Portuguese Sheepdog, Cão da Serra de Aires
The Portuguese Sheepdog, or Cão da Serra de Aires, as it is called in its native Portugal, is a medium-sized dog with a fairly long body. Exceptionally intelligent and lively, hardy and very devoted to the shepherd and flock, the breed is wary of strangers and is an excellent guard dog. These dogs are mostly used for guarding and driving flocks and herds in the Alentejo region in southern Portugal.
By 1970s, the breed was almost extinct, but thanks to the beauty of its coat and its pliant disposition, it came to the notice of breeders, and today its appeal to Potuguese dog owners assures its survival.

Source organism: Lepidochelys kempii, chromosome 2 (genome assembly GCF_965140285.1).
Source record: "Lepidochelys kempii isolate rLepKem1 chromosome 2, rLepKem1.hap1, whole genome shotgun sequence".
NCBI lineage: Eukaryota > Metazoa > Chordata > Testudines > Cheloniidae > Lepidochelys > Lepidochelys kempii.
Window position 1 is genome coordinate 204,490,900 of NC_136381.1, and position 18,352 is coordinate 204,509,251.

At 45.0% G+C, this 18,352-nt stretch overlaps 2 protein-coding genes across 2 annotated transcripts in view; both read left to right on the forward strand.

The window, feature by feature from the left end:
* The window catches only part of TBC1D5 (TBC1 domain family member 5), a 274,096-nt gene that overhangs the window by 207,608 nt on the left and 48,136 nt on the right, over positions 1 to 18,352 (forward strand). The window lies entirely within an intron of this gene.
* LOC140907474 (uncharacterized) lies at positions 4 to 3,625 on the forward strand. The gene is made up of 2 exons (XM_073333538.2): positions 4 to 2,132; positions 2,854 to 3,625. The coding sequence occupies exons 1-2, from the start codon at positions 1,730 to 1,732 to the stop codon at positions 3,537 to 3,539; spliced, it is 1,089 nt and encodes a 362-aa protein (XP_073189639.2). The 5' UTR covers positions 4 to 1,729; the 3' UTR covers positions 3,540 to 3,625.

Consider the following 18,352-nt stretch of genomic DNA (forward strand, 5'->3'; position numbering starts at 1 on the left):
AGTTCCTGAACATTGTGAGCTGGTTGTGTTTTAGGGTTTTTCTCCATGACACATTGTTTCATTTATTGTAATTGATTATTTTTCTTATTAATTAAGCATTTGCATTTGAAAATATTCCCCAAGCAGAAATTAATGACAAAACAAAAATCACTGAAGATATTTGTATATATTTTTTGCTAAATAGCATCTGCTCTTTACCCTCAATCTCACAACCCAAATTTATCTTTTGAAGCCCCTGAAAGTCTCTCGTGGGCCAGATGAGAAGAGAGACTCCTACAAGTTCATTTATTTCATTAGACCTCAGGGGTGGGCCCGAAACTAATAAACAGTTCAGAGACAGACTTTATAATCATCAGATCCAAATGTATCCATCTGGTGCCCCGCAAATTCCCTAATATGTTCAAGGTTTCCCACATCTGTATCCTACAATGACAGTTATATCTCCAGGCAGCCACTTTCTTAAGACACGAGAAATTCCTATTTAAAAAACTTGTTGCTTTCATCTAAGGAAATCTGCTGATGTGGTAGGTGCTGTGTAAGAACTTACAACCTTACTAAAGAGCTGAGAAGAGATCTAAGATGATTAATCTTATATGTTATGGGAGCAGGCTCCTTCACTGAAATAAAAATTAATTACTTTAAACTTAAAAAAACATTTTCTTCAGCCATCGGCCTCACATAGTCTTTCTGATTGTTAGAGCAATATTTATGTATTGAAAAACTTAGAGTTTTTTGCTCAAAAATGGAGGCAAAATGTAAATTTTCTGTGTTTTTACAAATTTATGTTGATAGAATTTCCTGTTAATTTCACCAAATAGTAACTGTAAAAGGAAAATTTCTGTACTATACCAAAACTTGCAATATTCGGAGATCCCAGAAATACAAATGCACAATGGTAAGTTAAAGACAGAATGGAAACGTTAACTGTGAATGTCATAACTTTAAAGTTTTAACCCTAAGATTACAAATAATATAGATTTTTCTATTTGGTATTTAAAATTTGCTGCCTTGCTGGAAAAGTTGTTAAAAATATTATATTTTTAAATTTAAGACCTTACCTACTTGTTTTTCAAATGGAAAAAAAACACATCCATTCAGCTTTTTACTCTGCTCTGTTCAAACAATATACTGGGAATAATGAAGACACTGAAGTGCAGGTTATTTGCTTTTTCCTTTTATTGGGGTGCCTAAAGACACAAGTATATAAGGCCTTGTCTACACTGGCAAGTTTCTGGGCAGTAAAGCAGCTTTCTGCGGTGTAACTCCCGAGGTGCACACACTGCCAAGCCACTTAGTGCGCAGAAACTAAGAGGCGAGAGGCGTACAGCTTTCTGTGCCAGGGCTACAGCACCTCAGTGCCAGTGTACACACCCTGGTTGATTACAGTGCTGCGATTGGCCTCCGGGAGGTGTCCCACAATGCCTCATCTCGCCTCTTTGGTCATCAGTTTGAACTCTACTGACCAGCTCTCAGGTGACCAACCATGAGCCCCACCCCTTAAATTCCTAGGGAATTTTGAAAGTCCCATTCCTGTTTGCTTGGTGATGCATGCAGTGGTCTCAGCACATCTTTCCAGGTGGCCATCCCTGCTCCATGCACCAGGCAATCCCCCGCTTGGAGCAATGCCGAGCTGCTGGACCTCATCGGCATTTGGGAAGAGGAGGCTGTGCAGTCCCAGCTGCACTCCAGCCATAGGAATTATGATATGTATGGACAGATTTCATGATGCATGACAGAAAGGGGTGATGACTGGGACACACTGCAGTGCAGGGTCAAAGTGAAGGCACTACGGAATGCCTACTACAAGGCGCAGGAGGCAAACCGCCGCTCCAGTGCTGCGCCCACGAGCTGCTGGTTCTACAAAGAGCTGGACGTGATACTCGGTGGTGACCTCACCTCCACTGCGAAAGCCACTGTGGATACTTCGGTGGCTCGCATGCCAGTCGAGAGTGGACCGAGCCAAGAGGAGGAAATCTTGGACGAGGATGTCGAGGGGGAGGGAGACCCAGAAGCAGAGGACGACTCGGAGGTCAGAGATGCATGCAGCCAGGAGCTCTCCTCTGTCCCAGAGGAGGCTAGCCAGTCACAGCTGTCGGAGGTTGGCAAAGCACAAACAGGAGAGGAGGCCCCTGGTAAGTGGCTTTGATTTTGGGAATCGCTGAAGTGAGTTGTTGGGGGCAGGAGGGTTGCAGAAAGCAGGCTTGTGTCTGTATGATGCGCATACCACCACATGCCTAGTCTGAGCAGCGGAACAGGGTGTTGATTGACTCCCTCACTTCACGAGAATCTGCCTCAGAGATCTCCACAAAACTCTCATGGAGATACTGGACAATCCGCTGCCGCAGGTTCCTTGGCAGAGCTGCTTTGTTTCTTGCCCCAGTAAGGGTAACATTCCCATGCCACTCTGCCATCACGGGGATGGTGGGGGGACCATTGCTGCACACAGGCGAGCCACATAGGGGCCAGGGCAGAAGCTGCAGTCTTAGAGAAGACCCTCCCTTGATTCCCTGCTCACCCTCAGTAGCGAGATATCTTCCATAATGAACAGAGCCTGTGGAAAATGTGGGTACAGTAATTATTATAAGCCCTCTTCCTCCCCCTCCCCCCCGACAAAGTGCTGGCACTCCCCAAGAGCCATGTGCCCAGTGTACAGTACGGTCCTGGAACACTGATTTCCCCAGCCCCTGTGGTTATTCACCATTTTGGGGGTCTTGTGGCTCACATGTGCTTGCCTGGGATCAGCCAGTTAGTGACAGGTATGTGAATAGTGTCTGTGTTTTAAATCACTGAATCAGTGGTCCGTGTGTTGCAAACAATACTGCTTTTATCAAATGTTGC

The Portuguese Sheepdog is good with children, easy to train, gets along with other dogs. Although it is virtually unknown outside its native country, it is a classic dog worthy of international acclaim.
16-22 inches at shoulders.
The coat is very long, smooth or slightly wavy, forming long beards, moustache and eyebrows, but not covering the eyes.
Yellow, chestnut, gray, fawn and wolf gray, with shadings from light to dark, and black, marked with tan with or without mixed white hairs. Hair is of medium thickness and of goat like texture; dense and evenly distributed all over the body; there is no undercoat.
Photo courtesy of hundund.de
1. FCI-Standard # 93/27.02.1996/GB
2. Bruce Fogle. The New Encyclopedia of The Dog